Much of the additional spending has been directed towards upgrades and new infrastructure, which in part reflects a change in government policy. From the 1990s onwards a strategy of managed decline was replaced by an agenda that promotes public transport, a shift that partly explains the substantial increase in rail use over the last twenty years. Again, this is not a market outcome but the result of elitist, top-down decision-making by politicians and senior officials. The loss-making (in commercial terms) rail infrastructure projects that have driven up subsidy levels would never have been funded by private investors.

Christian Wolmar

The idea that the problems of the railways come from too much government intervention is fanciful. The railways can never be an unregulated free market industry for three reasons. First, they are constrained by physical limitations. There is no scope for increasing capacity without vast amounts of investment. This will never come from the private sector (you may have noticed, there is not a queue of companies willing to invest in HS2.) Secondly, railways have a monopolistic control over commuter lines. Simply allowing market pressures to push up ticket prices for, say, people coming into central London would cost thousands of jobs and wreck towns and suburbs that are dependent on the wages of the commuters.

Thirdly, the railways provide a key social service for people without access to cars and even many who do. Many people would simply not be able to travel without fares being kept down through subsidy and regulation.

Given these constraints, the logic is simply to cut out the “faux capitalism” as I have termed it, and give the railways over to a government corporation, which acts at arms length from the Department for Transport, as was the case with British Rail. This would reduce costs, speed up decision making and enable the rapid reintegration of the railways which you advocate.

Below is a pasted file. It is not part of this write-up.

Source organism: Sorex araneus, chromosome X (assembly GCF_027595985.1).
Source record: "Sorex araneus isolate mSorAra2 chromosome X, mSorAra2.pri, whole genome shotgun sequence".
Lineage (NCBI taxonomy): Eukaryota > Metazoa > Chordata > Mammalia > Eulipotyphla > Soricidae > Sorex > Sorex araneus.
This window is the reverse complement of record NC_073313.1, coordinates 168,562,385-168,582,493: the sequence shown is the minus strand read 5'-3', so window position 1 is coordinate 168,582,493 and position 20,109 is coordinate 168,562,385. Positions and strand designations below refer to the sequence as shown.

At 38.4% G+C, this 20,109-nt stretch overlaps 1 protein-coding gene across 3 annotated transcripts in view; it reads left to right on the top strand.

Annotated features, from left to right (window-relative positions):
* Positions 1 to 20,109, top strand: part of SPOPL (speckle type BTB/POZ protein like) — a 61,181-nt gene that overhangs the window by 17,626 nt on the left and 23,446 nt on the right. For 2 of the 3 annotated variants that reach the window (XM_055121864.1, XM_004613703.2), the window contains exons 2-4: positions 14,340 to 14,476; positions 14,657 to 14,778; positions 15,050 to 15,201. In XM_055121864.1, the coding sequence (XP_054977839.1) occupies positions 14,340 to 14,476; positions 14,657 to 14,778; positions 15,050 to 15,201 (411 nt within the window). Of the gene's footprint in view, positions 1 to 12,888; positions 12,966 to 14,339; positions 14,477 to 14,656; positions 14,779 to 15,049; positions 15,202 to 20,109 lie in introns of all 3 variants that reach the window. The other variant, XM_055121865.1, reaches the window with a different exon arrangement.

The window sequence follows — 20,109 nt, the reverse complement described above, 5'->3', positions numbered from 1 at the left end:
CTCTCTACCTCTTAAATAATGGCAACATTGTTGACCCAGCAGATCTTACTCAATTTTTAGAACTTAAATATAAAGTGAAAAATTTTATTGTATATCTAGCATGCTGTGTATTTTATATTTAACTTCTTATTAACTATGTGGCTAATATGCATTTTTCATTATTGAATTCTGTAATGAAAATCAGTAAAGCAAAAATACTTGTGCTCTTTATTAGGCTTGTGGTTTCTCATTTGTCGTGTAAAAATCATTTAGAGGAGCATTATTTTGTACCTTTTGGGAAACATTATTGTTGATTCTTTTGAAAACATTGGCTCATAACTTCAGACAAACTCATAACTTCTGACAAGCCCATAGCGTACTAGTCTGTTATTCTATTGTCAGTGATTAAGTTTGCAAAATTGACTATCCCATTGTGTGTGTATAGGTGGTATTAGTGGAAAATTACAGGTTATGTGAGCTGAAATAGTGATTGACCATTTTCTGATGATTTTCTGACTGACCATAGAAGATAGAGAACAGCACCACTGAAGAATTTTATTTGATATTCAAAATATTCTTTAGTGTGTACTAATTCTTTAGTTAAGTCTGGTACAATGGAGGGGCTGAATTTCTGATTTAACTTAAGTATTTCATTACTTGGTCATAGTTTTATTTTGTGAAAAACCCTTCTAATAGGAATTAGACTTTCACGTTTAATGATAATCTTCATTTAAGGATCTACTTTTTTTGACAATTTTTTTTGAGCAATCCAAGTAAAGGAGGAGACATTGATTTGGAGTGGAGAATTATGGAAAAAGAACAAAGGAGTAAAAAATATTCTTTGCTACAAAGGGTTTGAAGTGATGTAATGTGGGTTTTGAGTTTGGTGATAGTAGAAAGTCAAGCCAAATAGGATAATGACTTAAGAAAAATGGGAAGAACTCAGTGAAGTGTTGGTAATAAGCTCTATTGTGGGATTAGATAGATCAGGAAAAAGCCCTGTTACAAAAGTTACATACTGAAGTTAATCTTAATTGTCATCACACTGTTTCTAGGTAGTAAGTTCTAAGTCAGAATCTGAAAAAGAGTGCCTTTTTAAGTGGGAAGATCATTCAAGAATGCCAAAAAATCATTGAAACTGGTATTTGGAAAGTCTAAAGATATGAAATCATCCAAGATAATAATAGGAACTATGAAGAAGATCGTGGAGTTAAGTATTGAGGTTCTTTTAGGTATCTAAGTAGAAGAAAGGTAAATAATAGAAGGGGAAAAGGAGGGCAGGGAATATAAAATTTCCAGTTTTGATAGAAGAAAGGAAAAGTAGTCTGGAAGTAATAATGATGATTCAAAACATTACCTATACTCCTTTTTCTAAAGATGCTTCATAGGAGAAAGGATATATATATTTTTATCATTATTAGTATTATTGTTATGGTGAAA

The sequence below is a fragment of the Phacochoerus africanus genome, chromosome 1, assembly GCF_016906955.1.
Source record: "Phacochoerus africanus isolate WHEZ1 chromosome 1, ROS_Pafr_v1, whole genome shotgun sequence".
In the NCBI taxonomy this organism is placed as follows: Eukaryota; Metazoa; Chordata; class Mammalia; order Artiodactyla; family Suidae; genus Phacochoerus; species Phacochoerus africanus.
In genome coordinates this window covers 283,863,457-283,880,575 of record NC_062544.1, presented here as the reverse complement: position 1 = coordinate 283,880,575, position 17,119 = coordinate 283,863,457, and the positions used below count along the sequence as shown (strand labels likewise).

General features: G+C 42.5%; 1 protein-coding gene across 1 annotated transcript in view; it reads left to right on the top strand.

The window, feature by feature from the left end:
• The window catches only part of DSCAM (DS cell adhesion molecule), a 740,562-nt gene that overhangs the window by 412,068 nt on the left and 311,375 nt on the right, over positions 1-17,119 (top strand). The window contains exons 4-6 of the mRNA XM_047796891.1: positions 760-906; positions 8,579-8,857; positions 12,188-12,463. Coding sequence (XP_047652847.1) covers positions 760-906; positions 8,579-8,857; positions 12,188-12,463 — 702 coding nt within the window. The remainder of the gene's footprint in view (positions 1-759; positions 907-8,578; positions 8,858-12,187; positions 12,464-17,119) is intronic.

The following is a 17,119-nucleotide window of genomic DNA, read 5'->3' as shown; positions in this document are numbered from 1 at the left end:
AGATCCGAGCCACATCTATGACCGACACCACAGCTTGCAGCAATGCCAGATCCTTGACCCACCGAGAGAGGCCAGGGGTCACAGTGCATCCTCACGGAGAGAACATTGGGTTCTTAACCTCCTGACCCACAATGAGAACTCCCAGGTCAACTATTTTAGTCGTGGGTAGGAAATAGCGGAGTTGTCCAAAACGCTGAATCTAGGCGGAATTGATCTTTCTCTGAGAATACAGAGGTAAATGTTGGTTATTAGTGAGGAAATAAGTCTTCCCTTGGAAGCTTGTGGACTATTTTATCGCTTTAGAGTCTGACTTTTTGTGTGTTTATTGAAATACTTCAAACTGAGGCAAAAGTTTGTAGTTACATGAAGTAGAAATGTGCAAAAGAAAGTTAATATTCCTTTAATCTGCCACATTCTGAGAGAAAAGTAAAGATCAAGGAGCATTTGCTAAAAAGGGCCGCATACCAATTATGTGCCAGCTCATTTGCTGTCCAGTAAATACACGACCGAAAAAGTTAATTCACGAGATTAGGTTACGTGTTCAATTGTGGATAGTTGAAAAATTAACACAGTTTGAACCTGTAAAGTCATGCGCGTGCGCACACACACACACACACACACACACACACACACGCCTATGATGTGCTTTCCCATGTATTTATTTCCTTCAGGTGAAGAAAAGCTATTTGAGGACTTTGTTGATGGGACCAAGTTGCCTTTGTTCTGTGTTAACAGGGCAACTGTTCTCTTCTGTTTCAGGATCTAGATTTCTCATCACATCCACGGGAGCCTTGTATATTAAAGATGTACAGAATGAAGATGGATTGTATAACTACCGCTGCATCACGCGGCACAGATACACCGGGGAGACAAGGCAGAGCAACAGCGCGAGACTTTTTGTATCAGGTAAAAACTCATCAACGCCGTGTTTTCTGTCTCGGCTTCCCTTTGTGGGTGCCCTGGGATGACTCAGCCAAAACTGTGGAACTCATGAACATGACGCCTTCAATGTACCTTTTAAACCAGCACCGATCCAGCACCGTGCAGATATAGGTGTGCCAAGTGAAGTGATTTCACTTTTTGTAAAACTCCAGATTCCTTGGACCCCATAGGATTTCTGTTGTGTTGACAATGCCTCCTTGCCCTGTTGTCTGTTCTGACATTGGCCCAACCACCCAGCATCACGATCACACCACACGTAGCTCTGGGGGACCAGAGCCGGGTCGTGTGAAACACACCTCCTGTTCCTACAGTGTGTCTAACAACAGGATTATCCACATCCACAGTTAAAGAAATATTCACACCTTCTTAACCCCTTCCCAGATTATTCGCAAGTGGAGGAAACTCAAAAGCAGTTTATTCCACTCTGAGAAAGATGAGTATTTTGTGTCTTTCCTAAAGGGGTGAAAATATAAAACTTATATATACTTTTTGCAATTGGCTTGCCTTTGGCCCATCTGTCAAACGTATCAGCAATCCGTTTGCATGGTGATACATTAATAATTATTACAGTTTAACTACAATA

Your free market solution is poor economics. Government is involved in the railways because they create vast externalities that benefit both individuals and companies. A free market railway would only reflect the direct costs and benefits of train travel. So, for example, if freight had to pay the full costs of rail travel, millions of tons of building materials would be put on to the roads, causing congestion, pollution and damage to road infrastructure. Your free market obsession takes no account of such consequences.

Richard Wellings

It is naïve to think that an arm’s length government corporation would put an end to political interference. Network Rail was supposed to be independent, but in reality its ill-fated investment decisions were driven by politics and special interests. The current crisis is the predictable result. As long as the Treasury is funding major investment, harmful politicisation is inevitable.

Network Rail also shows (yet again) that nationalised industries are plagued by inefficiency and poor incentives to control costs. Moreover, their lack of entrepreneurship stifles innovation and hinders the productivity improvements that deliver better services for less money. The only effective way to deliver major efficiency gains and get politics out of the railways is to set the industry free through genuine privatisation.

A combination of new technology and flexible pricing can address most capacity issues. But if new infrastructure made commercial sense, the private sector would provide it, particularly if allowed to develop land along the route. The construction of Britain’s rail network was funded by private investors.

Monopoly fears are overblown. Rail carries a small fraction of passenger and freight traffic, and even in the London commuter market there is competition from other modes. A rail firm that overcharged would be shooting itself in the foot, particularly in an era of teleworking. It would also dissuade people from moving their home or business to an area served by a more expensive line.